Reva Systems Corp., a newly launched RFID networking company, announced its Tag Acquisition Processor last week, an offering that amounts to a rack-mounted, standards-based device for managing facilitywide radio-frequency identification readers.
The Reva TAP, which supports both current readers and the upcoming Generation Two readers, manages RFID readers at the system level. It provides a number of capabilities, including coordinating read schedules and optimizing the use of RF spectrum across a facility.
At the same time, location virtualization capabilities let users see refined tag events linked to specific locations, versus seeing every tag event that crosses a readers threshold.
TAP also takes the RFID data acquired from readers and pumps it into transaction applications, which represents an interesting opportunity for Reva outside networking.
The box, which is relatively inexpensive (about $10,000 for the base unit), takes the place of RFID middleware in cases where in-depth integration is not necessary. TAP takes data from readers and, through a basic interface, transmits the data to applications.
“We expect customers to have a new choice when rolling out RFID in an enterprise,” said Ashley Stephenson, CEO and co-founder of Reva, in Chelmsford, Mass. “If youre using [TAP] in one of your facilities, typically you would not need to have RFID middleware as well.”
To this end, Reva has developed interfaces into SAP AGs ERP (enterprise resource planning) environment, as well as application interfaces for data access with JMS (Java Message Service) and SQL databases. Similarly, Reva supports access to RFID data from standard interfaces, such as those defined by EPCglobal Inc.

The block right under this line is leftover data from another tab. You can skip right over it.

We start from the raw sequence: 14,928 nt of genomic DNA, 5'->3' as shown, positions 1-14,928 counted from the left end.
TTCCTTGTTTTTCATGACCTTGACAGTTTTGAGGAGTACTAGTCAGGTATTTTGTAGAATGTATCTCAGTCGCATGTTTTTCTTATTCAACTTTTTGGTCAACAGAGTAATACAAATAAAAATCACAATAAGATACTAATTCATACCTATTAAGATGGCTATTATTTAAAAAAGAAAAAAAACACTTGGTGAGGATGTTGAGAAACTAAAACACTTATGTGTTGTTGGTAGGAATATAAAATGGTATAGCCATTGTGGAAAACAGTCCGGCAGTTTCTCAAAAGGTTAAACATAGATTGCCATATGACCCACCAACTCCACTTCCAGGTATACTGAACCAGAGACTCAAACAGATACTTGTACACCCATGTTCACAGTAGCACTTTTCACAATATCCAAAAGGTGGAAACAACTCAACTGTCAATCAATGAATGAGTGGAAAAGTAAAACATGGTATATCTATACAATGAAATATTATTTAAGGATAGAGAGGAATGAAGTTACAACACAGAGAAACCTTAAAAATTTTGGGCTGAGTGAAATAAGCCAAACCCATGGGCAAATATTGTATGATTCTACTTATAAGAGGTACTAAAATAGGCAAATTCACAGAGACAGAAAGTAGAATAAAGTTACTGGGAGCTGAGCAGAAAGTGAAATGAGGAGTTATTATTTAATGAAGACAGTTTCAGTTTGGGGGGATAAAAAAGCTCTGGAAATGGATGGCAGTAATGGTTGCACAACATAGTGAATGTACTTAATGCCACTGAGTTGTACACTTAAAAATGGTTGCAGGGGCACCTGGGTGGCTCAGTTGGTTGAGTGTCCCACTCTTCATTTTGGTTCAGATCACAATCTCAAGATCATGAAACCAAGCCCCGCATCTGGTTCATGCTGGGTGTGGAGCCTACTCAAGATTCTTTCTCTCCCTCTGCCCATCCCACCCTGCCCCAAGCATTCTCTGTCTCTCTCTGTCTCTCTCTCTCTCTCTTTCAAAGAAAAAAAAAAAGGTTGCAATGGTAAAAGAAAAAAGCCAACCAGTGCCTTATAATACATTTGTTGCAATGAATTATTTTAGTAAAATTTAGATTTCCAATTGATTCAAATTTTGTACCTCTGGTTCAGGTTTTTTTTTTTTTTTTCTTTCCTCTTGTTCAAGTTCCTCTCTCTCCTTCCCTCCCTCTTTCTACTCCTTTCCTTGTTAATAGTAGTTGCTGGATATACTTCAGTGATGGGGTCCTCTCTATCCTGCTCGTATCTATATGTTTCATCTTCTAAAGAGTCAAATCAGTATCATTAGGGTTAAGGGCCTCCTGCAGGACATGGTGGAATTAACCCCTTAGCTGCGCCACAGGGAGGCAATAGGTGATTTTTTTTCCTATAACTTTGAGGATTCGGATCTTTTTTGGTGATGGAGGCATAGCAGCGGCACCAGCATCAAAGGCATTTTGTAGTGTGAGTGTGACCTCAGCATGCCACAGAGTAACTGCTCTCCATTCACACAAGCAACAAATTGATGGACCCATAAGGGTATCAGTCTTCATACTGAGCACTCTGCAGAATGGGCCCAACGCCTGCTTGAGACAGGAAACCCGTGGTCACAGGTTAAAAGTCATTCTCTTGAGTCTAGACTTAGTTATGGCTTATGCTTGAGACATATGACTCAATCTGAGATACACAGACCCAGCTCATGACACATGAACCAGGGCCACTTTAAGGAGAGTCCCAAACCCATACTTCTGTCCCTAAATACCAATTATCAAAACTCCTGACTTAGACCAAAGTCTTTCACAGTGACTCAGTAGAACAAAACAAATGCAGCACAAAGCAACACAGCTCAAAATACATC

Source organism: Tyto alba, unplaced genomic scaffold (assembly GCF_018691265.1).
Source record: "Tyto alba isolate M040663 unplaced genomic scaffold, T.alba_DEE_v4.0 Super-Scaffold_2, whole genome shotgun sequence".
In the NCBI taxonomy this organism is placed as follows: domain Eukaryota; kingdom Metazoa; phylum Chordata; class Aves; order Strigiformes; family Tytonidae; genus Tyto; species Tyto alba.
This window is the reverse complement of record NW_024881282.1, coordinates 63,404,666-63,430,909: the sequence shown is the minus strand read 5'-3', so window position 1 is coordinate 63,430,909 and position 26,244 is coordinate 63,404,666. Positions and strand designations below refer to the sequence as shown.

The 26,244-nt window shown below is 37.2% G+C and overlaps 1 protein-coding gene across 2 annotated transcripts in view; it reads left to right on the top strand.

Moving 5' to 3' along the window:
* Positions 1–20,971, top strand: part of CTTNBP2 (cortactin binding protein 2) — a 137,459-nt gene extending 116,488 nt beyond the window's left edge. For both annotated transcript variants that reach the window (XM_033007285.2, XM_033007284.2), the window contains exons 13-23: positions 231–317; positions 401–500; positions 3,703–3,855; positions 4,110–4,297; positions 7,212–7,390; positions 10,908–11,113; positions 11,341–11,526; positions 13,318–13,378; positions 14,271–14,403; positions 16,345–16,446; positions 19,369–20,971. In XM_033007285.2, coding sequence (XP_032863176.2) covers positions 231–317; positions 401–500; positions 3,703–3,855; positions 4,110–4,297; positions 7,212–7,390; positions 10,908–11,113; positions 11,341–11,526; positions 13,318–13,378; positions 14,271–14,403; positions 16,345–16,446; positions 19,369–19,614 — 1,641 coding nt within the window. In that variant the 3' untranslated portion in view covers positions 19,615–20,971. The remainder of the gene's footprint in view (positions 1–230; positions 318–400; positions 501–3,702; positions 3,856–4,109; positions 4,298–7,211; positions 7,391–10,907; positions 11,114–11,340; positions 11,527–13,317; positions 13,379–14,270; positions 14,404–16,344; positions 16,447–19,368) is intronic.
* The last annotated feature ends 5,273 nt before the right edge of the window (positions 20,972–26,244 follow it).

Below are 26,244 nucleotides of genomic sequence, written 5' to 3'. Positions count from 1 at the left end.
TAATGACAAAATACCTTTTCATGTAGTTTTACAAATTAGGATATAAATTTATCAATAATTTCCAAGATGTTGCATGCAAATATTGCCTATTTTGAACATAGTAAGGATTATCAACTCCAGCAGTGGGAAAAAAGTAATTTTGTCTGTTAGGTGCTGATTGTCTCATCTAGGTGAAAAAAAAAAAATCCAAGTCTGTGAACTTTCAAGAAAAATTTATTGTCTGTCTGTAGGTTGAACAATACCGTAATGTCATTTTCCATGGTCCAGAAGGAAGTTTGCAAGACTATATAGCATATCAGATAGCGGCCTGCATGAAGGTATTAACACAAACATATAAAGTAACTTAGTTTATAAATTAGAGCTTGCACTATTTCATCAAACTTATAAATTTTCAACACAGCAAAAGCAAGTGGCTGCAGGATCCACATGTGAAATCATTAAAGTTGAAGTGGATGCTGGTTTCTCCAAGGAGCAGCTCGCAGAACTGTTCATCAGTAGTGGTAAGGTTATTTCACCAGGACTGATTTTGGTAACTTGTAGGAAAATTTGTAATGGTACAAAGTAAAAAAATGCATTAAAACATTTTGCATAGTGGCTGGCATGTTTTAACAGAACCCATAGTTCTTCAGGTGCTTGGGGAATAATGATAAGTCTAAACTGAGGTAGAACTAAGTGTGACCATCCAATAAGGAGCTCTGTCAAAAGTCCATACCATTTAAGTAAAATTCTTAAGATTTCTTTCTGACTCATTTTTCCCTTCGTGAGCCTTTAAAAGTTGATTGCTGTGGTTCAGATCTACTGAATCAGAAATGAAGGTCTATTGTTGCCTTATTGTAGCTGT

Matthew Wylie, senior executive with the Communications and High Tech Operating Group at Accenture, beta tested Revas TAP box in Accentures New Jersey lab. “The benefit we saw is … right now, so much data is being generated, and companies dont know what to do with it or how to handle it. Reva solves that to some extent by keeping data at the [component] level, and it just passes cleansed data back to the application,” said Wylie in Florham Park, N.J.
TAP represents the first step down the line of what Stephenson hopes will become ubiquitous TANs (Tag Acquisition Networks)—essentially facility-based architectures that manage RFID tags, readers and the subsequent data.
The idea is to implement a TAN in each facility where a company needs to capture RFID data through components such as TAP that plug into the network and push data to applications or middleware. The concept behind TANs is that an RFID architecture should be able to fit into an existing enterprise model, rather than an enterprise having to build out a separate infrastructure to accommodate RFID, according to Reva officials.